Alfred Austin

(30 May 1835 – 2 June 1913 / Headingley)

A Letter From Italy - Poem by Alfred Austin

I
Lately, when we wished good-bye
Underneath a gloomy sky,
``Bear,'' you said, ``my love in mind,
Leaving me not quite behind;
And across the mountains send
News and greeting to your friend.''

II
Swiftly though we did advance
Through the rich flat fields of France,
Still the eye grew tired to see
Patches of equality.
Nothing wanton, waste, or wild;
Women delving, lonely child
Tending cattle lank and lean;
Not a hedgerow to be seen,
Where the eglantine may ramble,
Or the vagrant unkempt bramble
Might its flowers upon you press
Simple-sweet but profitless:
Jealous ditches, straight and square
Sordid comfort everywhere.
Pollard poplars, stunted vine,
Nowhere happy-pasturing kine
Wandering in untended groups
Through the uncut buttercups.
All things pruned to pile the shelf
Nothing left to be itself:
Neither horn, nor hound, nor stirrup,
Not a carol, not a chirrup;
Every idle sound repressed,
Like a Sabbath without rest.

III
O the sense of freedom when
Kingly mountains rose again!
Congregated, but alone,
Each upon his separate throne;
Like to mighty minds that dwell,
Lonely, inaccessible,
High above the human race,
Single and supreme in space:
Soaring higher, higher, higher,
Carrying with them our desire,
Irrepressible if fond,
To push on to worlds beyond!
Many a peak august I saw,
Crowned with mist and girt with awe,
Fertilising, as is fit,
Valleys that look up to it,
With the melted snows down-driven,
Which itself received from Heaven.
Then, to see the torrents flashing,
Leaping, twisting, foaming, crashing,
Like a youth who feels, at length,
Freedom ample as his strength,
Hurrying from the home that bore him,
With the whole of life before him!

IV
As, when summer sunshine gleams,
Glaciers soften into streams,
So to liquid, flowing vowels,
As we pierced the mountains' bowels,
Teuton consonants did melt
When Italian warmth was felt.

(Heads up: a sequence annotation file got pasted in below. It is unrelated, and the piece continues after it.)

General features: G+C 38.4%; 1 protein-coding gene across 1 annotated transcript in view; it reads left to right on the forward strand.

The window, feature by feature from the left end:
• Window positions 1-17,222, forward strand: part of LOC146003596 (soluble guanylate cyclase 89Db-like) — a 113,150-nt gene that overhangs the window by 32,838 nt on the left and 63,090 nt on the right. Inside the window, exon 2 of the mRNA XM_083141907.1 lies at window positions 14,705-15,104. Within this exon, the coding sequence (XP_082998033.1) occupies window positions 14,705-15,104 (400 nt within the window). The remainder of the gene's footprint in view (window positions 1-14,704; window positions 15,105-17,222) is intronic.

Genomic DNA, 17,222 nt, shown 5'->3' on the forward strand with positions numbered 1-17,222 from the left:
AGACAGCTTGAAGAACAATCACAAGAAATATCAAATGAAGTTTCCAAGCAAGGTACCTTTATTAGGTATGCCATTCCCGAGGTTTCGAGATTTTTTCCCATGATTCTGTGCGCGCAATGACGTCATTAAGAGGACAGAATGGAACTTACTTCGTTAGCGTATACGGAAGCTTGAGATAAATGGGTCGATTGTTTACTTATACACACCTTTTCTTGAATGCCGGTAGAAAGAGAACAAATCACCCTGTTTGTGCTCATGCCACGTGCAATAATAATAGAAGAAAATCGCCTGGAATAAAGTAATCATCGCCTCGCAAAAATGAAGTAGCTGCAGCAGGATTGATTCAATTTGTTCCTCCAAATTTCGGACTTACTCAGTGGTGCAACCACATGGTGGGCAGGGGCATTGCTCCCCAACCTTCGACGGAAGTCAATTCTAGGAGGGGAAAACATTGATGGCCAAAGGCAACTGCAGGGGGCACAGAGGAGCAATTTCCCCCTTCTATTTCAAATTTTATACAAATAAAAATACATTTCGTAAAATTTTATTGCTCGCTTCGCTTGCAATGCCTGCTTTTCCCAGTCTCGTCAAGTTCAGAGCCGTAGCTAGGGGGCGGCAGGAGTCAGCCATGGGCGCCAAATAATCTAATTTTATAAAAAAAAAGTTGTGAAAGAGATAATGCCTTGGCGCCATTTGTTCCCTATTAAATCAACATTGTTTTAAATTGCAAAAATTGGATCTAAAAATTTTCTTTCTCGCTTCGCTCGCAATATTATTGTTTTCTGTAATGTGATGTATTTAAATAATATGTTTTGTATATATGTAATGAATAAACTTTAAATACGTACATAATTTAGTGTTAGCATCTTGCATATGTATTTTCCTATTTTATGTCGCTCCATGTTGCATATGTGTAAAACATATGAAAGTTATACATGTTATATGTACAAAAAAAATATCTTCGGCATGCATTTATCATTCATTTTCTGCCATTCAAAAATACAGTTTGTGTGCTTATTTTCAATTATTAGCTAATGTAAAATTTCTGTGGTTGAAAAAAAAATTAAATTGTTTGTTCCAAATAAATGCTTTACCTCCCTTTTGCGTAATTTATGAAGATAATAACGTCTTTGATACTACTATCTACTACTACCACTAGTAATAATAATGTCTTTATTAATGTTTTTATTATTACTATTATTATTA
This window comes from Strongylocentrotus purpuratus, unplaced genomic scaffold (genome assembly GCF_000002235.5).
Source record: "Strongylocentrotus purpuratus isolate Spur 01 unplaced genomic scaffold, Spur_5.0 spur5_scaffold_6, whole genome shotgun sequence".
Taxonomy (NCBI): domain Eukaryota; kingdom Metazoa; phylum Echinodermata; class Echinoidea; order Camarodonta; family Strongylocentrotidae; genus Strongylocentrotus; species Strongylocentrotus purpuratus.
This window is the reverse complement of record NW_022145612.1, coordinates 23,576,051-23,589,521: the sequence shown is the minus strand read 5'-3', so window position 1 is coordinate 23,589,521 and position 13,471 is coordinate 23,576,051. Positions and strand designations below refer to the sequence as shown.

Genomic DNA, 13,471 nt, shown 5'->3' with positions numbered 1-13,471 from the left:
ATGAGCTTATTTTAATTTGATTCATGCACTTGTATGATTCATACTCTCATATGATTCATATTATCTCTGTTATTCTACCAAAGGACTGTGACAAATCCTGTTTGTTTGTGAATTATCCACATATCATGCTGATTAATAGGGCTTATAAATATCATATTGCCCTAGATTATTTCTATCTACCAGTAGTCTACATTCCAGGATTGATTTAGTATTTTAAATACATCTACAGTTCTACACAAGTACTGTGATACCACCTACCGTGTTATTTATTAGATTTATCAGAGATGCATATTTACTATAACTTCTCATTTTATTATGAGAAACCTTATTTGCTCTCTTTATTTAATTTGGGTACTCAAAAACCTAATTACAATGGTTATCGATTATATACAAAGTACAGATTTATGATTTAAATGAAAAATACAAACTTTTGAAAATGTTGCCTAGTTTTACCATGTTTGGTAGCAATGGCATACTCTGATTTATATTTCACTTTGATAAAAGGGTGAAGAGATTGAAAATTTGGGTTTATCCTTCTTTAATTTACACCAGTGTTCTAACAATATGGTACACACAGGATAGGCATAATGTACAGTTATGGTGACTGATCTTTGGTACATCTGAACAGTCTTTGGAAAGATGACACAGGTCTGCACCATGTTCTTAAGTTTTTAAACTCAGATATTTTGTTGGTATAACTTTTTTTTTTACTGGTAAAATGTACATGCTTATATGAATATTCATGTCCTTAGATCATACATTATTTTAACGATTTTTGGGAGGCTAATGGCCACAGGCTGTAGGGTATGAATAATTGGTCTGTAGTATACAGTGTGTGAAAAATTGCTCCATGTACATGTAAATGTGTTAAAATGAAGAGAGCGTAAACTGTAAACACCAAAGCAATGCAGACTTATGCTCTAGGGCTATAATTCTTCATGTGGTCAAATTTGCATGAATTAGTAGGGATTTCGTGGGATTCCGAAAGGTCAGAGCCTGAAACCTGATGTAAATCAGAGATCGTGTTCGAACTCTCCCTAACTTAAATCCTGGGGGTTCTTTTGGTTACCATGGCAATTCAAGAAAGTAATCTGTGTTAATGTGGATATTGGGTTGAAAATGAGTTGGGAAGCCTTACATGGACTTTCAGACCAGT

Gloomy fir and pine austere,
Unto precipices sheer
Clinging, as one holds one's breath,
Half-way betwixt life and death,
Changed to gently-shelving slope,
Where man tills with faith and hope,
And the tenderest-tendrilled tree
Prospers in security.
Softer outlines, balmier air,
Belfries unto evening prayer
Calling, as the shadows fade,
Halting crone, and hurrying maid,
With her bare black tresses twined
Into massive coils behind,
And her snowy-pleated vest
Folded o'er mysterious breast,
Like the dove's wings chastely crossed
At the Feast of Pentecost.
Something, in scent, sight, and sound,
Elsewhere craved for, never found,
Underneath, around, above,
Moves to tenderness and love.

V
But three nights I halted where
Stands the temple, vowed to prayer,
That surmounts the Lombard plain,
Green with strips of grape and grain.
There, Spiaggiascura's child,
By too hopeful love beguiled,
Yet resolved, save faith should flow
Through his parched heart, to forego
Earthly bliss for heavenly pain,
Prayed for Godfrid, prayed in vain.

VI
How looked Florence? Fair as when
Beatrice was nearly ten:
Nowise altered, just the same
Marble city, mountain frame,
Turbid river, cloudless sky,
As in days when you and I
Roamed its sunny streets, apart,
Ignorant of each other's heart,
Little knowing that our feet
Slow were moving on to meet,
And that we should find, at last,
Kinship in a common Past.
But a shadow falls athwart
All her beauty, all her art.
For alas! I vainly seek
Outstretched hand and kindling cheek,